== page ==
Professor Richard Ebeling (Citadel) runs the reader through the argument: is the nature of man as a self-interested being fixed by nature, or can it be transformed by a new society? I spent four years debating this stuff in college, studying the various sources cited by Ebeling, from Plato to the Austrian school of Von Mises and von Hayek, but here's a short condensation of all of it, in an easy-to-read format.
Easy if kids can still read, and still will.
The idea of communism – the common sharing of productive property and its resulting output – is as old as the ancient Greeks and Plato’s conception of the ideal Republic in which the guardians all live and work in common under the presumption that a radical change in the social institutional setting will transform men from self-interested beings into altruistic servers to some defined needs of society as a whole.
This highlights a fundamental difference in the conception of man in the classical liberal versus socialist worldviews. Does man have a basic and invariant human nature that may be multi-sided and complex, but no less fixed in certain qualities and characteristics? Or is human nature a malleable substance that can be remolded like clay in the sculptor’s hands by placing human beings into radically different social arrangements and settings?
Classical liberals have argued for the former, that human beings are basically what they are: fairly reasonable, self-interested beings, guided by goals of personal improvement and betterment as the individual comes to define those for himself. The social dilemma for a humane, just, and widely prosperous society is how to foster a political and economic institutional order to harness that invariant quality in human nature so that it advances human betterment in general rather than becoming a tool of plunder. The classical liberal answer is basically Adam Smith’s system of natural liberty with its open, competitive, free market order.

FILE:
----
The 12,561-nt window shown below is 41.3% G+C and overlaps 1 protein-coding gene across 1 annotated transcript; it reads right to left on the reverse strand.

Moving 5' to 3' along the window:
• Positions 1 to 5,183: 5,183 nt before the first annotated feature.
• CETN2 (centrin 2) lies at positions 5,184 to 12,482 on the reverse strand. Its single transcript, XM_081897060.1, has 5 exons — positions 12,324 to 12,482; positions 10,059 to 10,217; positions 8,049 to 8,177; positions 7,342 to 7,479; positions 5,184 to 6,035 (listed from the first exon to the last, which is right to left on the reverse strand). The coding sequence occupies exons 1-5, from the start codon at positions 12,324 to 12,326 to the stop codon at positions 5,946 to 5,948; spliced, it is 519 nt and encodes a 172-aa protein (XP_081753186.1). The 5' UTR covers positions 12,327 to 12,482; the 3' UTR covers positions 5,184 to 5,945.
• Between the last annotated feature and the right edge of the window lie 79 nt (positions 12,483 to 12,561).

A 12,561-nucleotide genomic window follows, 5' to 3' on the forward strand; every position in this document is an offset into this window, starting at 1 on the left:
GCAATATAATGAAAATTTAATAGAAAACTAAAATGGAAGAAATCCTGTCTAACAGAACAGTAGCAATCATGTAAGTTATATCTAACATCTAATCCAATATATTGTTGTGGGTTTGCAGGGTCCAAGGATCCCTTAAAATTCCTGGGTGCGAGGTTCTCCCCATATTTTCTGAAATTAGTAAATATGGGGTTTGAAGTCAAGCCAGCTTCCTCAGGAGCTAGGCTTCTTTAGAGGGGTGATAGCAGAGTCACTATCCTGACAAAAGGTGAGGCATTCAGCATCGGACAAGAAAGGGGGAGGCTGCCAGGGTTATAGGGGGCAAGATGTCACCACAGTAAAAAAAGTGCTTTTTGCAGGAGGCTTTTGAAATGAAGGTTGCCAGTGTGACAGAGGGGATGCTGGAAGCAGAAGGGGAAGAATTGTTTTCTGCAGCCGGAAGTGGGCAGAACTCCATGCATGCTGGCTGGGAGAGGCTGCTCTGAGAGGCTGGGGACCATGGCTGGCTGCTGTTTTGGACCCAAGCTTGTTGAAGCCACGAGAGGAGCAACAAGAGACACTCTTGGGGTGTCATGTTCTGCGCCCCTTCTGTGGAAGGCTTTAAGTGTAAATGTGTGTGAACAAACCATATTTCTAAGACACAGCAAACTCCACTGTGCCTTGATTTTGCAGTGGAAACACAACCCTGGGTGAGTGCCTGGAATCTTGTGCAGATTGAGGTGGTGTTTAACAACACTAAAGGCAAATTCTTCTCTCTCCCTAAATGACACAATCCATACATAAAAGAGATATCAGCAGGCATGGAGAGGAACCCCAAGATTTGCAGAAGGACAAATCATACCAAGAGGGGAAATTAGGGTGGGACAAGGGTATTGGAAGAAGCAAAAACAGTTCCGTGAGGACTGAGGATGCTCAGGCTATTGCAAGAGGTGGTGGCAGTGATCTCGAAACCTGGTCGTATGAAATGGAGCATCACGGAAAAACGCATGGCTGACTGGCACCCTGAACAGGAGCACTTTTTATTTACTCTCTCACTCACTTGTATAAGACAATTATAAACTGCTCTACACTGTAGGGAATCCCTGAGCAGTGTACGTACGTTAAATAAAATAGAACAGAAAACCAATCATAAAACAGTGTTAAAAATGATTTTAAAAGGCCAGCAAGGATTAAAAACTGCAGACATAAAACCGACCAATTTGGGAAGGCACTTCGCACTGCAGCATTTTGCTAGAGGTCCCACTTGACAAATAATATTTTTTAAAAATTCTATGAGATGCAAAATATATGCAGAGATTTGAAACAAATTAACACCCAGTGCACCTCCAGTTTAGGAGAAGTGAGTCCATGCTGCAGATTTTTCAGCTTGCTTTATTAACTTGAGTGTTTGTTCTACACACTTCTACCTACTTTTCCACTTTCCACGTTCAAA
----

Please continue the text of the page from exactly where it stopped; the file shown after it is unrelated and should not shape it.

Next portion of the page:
Members of what was emerging as the socialist movement in the late eighteenth century and into the nineteenth century argued the opposite. They insisted that if men were selfish, greedy, uncaring and insensitive to the circumstances of their fellow men it was due to the institution of private property and its related market-based system of human association. Change the institutional order in which human beings live and work and you will create a “new man.”
Indeed, they raised to the ultimate human societal ideal, a world in which the individual would live and work for the collective, the society as a whole, rather than only for his own bettered circumstances, presumably at the expense of others in society. Socialism heralded the ethics of altruism.
There you go: five paragraphs. Twelve more to go, and your child will have a better education in political philosophy than he or she will ever get in most colleges, let alone high school. The essay might be dismissed as a mere introductory survey lecture but I'm a believer in Father Guido Sarducci's "Five Minute University" - this short piece is all one needs to be intellectually armed and dangerous and set loose on campus to face the enemy.
The war continues